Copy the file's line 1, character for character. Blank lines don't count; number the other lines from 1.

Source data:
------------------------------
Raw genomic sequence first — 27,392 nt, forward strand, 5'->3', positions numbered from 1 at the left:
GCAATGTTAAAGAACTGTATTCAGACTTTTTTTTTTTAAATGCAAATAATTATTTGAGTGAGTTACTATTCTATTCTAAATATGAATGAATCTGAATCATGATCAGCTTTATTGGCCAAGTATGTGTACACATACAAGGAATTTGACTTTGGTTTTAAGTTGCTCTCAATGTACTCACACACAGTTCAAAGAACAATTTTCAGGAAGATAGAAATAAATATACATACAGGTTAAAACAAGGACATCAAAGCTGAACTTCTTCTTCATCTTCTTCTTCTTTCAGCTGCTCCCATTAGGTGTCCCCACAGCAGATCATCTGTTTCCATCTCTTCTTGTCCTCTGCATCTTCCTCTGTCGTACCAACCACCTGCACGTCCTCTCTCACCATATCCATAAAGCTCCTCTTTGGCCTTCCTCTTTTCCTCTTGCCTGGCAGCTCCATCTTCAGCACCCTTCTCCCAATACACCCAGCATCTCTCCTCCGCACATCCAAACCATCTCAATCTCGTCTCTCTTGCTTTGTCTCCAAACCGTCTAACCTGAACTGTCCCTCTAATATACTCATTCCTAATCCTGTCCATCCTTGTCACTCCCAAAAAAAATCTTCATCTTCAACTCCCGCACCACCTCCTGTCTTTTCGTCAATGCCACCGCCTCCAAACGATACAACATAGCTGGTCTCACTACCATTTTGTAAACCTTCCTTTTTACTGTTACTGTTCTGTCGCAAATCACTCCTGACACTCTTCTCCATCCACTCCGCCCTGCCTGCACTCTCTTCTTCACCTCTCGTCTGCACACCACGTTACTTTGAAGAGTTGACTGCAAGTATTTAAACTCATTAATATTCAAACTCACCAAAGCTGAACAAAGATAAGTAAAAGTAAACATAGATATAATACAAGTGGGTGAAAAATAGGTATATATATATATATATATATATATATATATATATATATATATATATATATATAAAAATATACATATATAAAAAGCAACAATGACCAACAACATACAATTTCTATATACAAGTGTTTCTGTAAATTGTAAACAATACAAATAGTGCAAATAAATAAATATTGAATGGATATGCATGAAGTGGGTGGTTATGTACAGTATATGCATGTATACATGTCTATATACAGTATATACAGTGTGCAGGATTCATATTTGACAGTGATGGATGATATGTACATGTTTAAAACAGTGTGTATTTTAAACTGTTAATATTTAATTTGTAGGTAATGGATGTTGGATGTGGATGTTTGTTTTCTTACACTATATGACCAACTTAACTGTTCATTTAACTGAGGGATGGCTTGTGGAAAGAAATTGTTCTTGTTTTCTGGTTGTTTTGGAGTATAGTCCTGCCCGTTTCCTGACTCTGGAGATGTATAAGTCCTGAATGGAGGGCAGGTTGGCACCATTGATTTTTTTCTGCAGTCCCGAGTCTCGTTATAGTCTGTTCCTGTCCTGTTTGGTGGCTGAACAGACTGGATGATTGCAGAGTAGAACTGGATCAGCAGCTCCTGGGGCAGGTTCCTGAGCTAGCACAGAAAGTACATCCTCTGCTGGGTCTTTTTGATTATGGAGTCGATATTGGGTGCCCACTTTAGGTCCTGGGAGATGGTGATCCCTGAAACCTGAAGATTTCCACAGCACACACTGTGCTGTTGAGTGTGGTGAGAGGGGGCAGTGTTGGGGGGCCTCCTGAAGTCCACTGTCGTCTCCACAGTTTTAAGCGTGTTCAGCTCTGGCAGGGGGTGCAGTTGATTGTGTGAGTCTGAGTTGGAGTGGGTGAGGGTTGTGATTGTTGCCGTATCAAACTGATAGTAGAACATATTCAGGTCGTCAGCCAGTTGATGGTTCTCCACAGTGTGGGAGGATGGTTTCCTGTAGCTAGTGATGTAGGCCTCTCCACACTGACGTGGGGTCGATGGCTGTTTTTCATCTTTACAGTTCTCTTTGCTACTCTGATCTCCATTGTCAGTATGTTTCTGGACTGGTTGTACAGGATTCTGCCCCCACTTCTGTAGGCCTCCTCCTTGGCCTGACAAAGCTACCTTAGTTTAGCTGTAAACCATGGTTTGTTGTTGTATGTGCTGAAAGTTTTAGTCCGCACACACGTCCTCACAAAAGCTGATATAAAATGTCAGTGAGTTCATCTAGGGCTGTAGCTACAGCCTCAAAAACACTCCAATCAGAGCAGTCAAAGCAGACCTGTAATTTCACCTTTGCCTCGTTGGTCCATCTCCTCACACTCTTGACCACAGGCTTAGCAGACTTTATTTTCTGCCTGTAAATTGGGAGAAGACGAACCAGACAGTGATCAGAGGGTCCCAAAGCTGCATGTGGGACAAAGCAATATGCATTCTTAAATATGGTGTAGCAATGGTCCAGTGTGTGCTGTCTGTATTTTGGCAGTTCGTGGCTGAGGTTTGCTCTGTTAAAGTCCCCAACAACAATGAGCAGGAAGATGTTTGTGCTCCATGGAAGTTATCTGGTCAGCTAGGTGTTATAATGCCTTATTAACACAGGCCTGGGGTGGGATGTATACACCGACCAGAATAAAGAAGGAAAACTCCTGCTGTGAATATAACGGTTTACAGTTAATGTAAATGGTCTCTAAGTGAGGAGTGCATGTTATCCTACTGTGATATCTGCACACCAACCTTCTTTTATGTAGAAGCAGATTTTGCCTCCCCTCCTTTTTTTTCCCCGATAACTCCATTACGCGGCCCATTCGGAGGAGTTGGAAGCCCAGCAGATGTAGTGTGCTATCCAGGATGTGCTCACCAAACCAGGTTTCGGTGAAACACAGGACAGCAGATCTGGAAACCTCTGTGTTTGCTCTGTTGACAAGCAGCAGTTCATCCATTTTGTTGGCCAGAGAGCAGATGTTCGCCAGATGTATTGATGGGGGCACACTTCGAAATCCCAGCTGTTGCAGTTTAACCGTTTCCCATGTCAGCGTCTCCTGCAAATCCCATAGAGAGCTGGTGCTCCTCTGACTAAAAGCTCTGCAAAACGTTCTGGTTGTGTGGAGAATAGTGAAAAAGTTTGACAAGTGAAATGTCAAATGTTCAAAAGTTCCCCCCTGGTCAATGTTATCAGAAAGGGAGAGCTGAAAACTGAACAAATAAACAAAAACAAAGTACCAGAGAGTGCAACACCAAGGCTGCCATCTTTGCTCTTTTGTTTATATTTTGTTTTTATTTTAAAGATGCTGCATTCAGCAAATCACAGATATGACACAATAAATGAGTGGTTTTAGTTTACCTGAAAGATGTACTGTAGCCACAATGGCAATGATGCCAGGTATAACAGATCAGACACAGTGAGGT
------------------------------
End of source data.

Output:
Raw genomic sequence first — 27,392 nt, forward strand, 5'->3', positions numbered from 1 at the left: